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  • This story not getting deserved attention, trouble for Linux?

    I have yet to find a *nix user anywhere that didn't sing the technical praises of Solaris. Simply put it may be the best version of Unix in the market and is several steps ahead of Linux in core areas. (Scalability, Stability, and Extensibility)

    IBM has pledged itslf to open source for obvious reasons, it's free and gets a ton of free labor put in it. But with the release of Solaris under an open source license, it would be nuts for IBM to not look at it. I believe when they are done looking they will see a free OS, tons of free labor going in to it, and a better OS from day one.

    The three way battle between IBM, Microsoft, and Sun may once again morph to a new battle ground. Can you imagine a day when IBM and Microsoft argue who supports Solaris best? Don't laugh, it could just happen...
    No_Ax_to_Grind
    • Why Linux?

      "Simply put it may be the best version of Unix in the market and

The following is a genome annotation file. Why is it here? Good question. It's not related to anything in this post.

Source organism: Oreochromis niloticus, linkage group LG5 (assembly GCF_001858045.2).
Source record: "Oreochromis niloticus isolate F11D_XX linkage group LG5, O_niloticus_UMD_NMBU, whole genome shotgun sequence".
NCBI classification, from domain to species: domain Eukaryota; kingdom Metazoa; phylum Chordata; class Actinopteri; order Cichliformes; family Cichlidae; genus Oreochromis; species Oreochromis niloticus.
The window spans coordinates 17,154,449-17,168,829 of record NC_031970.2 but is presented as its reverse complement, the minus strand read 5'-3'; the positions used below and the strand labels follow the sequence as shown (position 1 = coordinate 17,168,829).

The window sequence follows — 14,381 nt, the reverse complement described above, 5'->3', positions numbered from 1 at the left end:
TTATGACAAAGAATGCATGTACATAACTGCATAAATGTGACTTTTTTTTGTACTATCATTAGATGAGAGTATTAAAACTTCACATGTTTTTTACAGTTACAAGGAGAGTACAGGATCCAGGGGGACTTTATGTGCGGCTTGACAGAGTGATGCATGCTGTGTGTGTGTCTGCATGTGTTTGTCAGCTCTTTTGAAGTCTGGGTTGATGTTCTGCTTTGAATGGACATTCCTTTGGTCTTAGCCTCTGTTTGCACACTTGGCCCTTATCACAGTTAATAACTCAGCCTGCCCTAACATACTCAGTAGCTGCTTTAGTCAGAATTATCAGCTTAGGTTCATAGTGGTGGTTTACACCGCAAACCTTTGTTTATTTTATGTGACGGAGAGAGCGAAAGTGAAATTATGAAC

is several steps ahead of Linux in core areas."

      Solaris is a very good UNIX and certainly betters than the present
      Linux kernel in a number of areas. However the rapid pace of
      Linux development will make this irrelevant in the next 12-18
      months, and today the platforms and architectures supported by
      Linux make it practically irrelevant.

      People complain about hardware support in Linux, try Solaris for
      a real issue.

      Solaris, BSDs, Linux are all going to be around for a long time.
      All have reached the critical mass of community and/or
      commercial support to be self sustaining.

      "Can you imagine a day when IBM and Microsoft argue who
      supports Solaris best? "

      No because they day MS has given up on its monopoly is the day
      it has become irrelevant.
      Richard Flude
      • I have to disagree

        "Can you imagine a day when IBM and Microsoft argue who
        supports Solaris best? "

        No because they day MS has given up on its monopoly is the day it has become irrelevant.

        Hmmm, MS does support Unix (BSD) on the Mac with MS Office and IE. Given the relationship between Sun and MS I can see it happening, especially when MS has already agreed to work with Sun on StarOffice compatibility. Politics makes very strange bed fellows....